Coupled with ML's ability to do things human beings simply cannot—e.g., analyzing hundreds of gigabytes of raw unstructured data in minutes or even seconds—it has clear and present business value in a world where enterprise data generation is only increasing. Furthermore, ML's utility in our most vital sectors, such as healthcare, all but guarantees it can have a positive impact on people's lives as well.
But ML isn't perfect, and its potential limitations must be addressed.
Key challenges and limitations
The most readily apparent challenge facing ML is the concerns over ML and AI ethics. For example, the efforts of data privacy advocates and lawmakers have led to bans on facial recognition technology in two dozen U.S. states and cities.
Fears of such technology play into another issue relevant to all forms of ML and AI—bias. Any ML model can develop racial, ethnic, gender, or other biases if it ingests data that reflects systemic inequality—e.g., average household income data in a city with major wealth disparity. In a stranger example, a recent study of a visual semantic labeling tool analyzing images of kitchen implements found the ML assumed the hands holding them belonged to women, even when that wasn't true.
Social media has unveiled further ML dangers. The algorithms of Facebook, YouTube, Twitter, and other platforms recommend engagement-generating content—and until fairly recently, they had no safeguards to check if the engagement was for hateful, prejudiced, or hyper-partisan material.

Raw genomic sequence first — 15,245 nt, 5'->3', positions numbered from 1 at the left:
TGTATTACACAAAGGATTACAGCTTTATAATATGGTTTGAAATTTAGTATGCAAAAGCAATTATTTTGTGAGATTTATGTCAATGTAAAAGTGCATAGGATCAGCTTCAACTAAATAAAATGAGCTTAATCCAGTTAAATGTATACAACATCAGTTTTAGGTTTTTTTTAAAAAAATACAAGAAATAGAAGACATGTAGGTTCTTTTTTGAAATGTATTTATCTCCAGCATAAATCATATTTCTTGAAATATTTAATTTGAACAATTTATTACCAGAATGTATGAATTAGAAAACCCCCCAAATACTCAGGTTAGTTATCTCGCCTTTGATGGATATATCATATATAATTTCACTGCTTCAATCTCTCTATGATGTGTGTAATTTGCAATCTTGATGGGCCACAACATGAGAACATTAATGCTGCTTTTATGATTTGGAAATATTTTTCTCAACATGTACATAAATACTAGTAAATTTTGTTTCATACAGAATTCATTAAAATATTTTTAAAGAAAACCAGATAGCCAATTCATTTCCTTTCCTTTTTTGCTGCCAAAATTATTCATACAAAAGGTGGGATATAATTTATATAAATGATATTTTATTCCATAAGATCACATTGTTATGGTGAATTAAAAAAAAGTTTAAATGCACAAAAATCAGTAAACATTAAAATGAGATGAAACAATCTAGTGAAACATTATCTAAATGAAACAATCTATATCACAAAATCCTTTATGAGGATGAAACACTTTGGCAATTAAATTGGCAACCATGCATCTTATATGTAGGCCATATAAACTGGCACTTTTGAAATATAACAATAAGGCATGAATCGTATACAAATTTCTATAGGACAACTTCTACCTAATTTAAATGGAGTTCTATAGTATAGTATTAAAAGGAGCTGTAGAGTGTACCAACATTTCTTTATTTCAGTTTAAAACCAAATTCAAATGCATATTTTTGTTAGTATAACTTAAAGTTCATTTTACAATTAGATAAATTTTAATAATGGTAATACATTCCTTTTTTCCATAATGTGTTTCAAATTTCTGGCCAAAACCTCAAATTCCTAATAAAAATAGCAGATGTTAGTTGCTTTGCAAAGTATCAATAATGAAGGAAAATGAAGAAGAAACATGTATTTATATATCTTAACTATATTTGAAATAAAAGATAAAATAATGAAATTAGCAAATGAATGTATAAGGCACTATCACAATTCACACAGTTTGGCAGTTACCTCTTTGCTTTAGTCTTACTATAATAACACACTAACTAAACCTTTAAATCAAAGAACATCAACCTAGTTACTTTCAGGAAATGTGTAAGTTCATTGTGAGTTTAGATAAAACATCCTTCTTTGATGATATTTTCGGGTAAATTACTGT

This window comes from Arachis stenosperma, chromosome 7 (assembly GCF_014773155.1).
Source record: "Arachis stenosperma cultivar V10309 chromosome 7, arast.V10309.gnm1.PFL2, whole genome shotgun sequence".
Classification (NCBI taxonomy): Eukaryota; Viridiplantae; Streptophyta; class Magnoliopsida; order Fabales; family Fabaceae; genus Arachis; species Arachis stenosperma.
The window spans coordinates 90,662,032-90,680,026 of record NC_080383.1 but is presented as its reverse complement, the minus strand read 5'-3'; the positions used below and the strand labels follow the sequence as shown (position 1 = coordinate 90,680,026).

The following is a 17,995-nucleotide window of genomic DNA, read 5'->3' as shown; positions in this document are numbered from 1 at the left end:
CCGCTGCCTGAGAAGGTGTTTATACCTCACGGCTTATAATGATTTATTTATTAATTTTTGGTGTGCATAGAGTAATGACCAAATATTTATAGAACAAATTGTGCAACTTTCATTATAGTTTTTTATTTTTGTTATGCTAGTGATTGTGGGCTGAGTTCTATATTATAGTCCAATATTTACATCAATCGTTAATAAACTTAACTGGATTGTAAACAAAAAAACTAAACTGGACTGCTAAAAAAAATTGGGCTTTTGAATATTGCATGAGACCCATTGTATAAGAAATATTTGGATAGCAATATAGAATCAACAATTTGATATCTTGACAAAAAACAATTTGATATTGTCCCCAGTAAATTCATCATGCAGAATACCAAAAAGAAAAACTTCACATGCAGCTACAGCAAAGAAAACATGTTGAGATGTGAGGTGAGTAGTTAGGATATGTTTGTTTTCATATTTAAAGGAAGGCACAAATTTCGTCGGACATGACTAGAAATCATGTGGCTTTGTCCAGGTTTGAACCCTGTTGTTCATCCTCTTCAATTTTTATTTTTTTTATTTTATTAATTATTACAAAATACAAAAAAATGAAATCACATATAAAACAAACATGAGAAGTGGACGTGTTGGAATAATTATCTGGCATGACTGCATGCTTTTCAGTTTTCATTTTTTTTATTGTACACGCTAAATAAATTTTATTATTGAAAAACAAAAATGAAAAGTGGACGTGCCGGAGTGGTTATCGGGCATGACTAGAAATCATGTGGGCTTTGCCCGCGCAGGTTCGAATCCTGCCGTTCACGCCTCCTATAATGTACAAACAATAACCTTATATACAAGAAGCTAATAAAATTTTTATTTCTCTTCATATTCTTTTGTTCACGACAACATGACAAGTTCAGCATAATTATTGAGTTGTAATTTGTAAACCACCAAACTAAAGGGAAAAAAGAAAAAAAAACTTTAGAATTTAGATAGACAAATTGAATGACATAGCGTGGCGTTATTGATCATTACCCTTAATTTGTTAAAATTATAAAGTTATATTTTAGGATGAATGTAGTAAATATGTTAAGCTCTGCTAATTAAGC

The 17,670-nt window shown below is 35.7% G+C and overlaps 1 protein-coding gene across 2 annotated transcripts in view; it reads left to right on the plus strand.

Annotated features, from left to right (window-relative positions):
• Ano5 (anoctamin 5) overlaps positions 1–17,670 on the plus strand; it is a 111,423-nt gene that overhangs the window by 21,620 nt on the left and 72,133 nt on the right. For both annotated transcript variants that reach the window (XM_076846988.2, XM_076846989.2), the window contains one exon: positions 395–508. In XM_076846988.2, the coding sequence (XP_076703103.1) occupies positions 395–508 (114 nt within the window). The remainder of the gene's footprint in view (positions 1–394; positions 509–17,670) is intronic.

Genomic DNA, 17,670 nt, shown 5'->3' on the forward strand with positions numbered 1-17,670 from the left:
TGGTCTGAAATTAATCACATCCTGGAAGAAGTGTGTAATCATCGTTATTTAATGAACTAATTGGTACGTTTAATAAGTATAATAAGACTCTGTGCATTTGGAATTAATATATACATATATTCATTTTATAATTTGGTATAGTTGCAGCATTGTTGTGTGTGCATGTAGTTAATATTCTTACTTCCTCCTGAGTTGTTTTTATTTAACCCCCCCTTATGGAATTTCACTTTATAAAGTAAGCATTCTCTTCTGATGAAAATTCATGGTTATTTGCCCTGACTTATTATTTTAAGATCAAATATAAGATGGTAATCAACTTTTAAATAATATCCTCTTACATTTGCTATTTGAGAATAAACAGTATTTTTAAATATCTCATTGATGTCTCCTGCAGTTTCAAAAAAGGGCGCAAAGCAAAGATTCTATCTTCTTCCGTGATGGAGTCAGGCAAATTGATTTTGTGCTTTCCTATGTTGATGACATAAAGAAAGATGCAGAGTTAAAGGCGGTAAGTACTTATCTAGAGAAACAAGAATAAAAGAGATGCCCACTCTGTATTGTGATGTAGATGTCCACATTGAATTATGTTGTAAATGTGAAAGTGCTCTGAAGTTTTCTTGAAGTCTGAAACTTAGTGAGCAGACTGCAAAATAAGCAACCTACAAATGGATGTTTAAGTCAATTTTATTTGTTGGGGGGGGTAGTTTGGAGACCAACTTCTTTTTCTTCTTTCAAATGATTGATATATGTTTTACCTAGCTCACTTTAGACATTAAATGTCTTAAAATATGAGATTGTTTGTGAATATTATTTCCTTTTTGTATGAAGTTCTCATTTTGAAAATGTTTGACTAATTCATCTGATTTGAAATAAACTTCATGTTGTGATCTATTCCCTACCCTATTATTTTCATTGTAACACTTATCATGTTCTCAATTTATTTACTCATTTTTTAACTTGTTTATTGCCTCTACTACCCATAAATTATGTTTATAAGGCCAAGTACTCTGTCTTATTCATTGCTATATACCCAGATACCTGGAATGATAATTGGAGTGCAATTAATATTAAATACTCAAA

Other ML challenges aren't as shocking, but still require consideration. At the programming stage, the technology is still only as effective as the data it's given. Even small glitches in the metadata of a data set can create major errors—even in the deep learning algorithms that are the most advanced form of ML. Ensuring high data quality is a must, and data scientists should be prepared for that task—e.g., by pre-tagging and categorizing data sets for supervised learning.
The role of cloud analytics in the future of ML
Though the future of machine learning remains unwritten, it's not unreasonable to see promise in it based on where the technology currently stands. ML's ability to efficiently process data at a scale ideal for the biggest enterprise analytics is a major example of its present and future possibilities. Using the cloud as the setting for such analytics operations means organizations can take the task of data management, processing, and storage away from on-premises data infrastructure. As cloud technologies become more advanced, using ML for analytics within cloud deployments will mean reaching more valuable insights at a faster pace.
Careful oversight is necessary to gain as much business value from ML as possible while minimizing the effects of its limitations. In addition to being vigilant for bias and data quality, and ensuring models are carefully programmed at the outset of ML initiatives, your enterprise will need to carefully manage the data associated with—and generated by—these projects.
A cloud-ready analytics platform like Teradata Vantage is integral to the integration and management of ML project data. The scalability and elasticity of cloud resources and the availability of cost-efficient object storage are ideal for the data volumes involved in ML. The control and visibility Vantage allows can help you put together a single source of analytics truth—even if some project data remains on-premises.
To learn more about how Vantage can benefit your machine learning projects, check out the case study on Teradata customer Saudi Telecom Company (stc).
AI & Machine Learning: Lessons and Opportunities